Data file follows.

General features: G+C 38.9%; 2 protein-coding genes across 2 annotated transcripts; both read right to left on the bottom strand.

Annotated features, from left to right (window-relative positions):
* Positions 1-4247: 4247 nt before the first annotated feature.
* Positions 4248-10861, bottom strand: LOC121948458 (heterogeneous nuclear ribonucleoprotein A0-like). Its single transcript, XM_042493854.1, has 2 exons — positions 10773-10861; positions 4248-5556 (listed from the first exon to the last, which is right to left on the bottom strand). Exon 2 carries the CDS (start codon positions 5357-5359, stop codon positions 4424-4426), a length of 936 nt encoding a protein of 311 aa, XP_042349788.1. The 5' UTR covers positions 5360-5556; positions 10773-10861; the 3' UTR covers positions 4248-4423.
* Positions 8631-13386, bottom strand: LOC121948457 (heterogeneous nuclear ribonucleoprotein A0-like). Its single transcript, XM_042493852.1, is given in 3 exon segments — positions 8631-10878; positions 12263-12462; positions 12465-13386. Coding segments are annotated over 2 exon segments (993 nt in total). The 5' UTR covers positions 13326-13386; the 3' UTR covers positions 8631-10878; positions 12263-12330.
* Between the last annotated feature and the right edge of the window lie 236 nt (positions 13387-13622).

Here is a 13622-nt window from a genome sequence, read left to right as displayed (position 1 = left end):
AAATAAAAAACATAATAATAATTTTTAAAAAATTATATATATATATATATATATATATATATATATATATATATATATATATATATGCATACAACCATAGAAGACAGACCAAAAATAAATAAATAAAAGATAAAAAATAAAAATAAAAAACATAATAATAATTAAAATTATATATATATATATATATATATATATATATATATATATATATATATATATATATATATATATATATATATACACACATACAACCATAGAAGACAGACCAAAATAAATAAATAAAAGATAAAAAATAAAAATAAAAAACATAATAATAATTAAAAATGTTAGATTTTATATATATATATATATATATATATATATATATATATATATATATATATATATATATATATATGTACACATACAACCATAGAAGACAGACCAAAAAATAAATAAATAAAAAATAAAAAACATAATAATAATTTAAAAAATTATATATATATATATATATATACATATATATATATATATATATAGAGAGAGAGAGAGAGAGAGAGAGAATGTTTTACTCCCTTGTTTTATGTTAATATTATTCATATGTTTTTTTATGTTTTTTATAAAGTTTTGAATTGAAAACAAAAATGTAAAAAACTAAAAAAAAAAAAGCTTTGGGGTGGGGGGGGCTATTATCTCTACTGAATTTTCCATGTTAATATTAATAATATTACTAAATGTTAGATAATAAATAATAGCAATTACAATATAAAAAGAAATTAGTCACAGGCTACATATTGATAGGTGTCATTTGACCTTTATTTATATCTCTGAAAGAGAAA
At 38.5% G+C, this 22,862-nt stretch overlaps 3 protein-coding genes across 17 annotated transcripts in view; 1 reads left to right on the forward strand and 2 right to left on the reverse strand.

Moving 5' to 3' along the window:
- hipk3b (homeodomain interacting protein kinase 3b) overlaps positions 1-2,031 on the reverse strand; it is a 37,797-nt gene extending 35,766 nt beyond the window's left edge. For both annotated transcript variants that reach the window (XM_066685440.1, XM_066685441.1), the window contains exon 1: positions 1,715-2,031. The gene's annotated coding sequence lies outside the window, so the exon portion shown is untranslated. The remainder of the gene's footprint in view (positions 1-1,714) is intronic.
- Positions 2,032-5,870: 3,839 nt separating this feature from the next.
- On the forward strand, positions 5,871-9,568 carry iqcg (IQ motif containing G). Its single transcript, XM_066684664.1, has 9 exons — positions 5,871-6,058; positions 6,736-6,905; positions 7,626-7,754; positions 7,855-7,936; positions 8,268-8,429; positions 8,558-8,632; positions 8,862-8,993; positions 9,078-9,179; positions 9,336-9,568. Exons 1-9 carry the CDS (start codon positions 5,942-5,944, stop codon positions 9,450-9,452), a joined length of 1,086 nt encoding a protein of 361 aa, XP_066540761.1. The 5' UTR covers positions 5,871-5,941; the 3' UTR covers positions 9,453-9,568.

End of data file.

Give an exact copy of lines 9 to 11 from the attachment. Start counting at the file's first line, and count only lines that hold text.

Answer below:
At 38.5% G+C, this 22,862-nt stretch overlaps 3 protein-coding genes across 17 annotated transcripts in view; 1 reads left to right on the forward strand and 2 right to left on the reverse strand.

Moving 5' to 3' along the window:
- hipk3b (homeodomain interacting protein kinase 3b) overlaps positions 1-2,031 on the reverse strand; it is a 37,797-nt gene extending 35,766 nt beyond the window's left edge. For both annotated transcript variants that reach the window (XM_066685440.1, XM_066685441.1), the window contains exon 1: positions 1,715-2,031. The gene's annotated coding sequence lies outside the window, so the exon portion shown is untranslated. The remainder of the gene's footprint in view (positions 1-1,714) is intronic.